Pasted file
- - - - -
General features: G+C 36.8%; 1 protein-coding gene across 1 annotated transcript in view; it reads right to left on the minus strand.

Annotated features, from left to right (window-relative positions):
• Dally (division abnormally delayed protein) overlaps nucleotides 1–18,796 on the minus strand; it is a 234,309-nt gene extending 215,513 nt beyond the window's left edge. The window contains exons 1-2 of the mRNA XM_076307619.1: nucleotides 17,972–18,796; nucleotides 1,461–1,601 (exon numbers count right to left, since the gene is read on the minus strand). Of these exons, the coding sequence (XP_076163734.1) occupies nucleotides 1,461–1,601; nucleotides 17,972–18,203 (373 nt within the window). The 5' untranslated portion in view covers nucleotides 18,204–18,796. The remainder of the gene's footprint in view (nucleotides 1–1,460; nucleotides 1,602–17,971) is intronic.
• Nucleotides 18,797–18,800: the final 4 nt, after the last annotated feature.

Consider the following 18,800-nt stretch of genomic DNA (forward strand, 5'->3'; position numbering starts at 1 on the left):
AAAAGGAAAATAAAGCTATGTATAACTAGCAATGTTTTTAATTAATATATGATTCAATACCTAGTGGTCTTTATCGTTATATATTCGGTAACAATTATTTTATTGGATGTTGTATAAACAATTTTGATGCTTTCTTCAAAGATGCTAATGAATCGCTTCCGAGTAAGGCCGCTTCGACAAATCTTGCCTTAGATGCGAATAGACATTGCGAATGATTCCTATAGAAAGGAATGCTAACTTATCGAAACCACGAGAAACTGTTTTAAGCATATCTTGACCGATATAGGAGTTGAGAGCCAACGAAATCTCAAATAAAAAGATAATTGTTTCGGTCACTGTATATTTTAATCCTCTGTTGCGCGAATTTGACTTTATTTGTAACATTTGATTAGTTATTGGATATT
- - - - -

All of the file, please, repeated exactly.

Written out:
General features: G+C 36.8%; 1 protein-coding gene across 1 annotated transcript in view; it reads right to left on the minus strand.

Annotated features, from left to right (window-relative positions):
• Dally (division abnormally delayed protein) overlaps nucleotides 1–18,796 on the minus strand; it is a 234,309-nt gene extending 215,513 nt beyond the window's left edge. The window contains exons 1-2 of the mRNA XM_076307619.1: nucleotides 17,972–18,796; nucleotides 1,461–1,601 (exon numbers count right to left, since the gene is read on the minus strand). Of these exons, the coding sequence (XP_076163734.1) occupies nucleotides 1,461–1,601; nucleotides 17,972–18,203 (373 nt within the window). The 5' untranslated portion in view covers nucleotides 18,204–18,796. The remainder of the gene's footprint in view (nucleotides 1–1,460; nucleotides 1,602–17,971) is intronic.
• Nucleotides 18,797–18,800: the final 4 nt, after the last annotated feature.

Consider the following 18,800-nt stretch of genomic DNA (forward strand, 5'->3'; position numbering starts at 1 on the left):
AAAAGGAAAATAAAGCTATGTATAACTAGCAATGTTTTTAATTAATATATGATTCAATACCTAGTGGTCTTTATCGTTATATATTCGGTAACAATTATTTTATTGGATGTTGTATAAACAATTTTGATGCTTTCTTCAAAGATGCTAATGAATCGCTTCCGAGTAAGGCCGCTTCGACAAATCTTGCCTTAGATGCGAATAGACATTGCGAATGATTCCTATAGAAAGGAATGCTAACTTATCGAAACCACGAGAAACTGTTTTAAGCATATCTTGACCGATATAGGAGTTGAGAGCCAACGAAATCTCAAATAAAAAGATAATTGTTTCGGTCACTGTATATTTTAATCCTCTGTTGCGCGAATTTGACTTTATTTGTAACATTTGATTAGTTATTGGATATT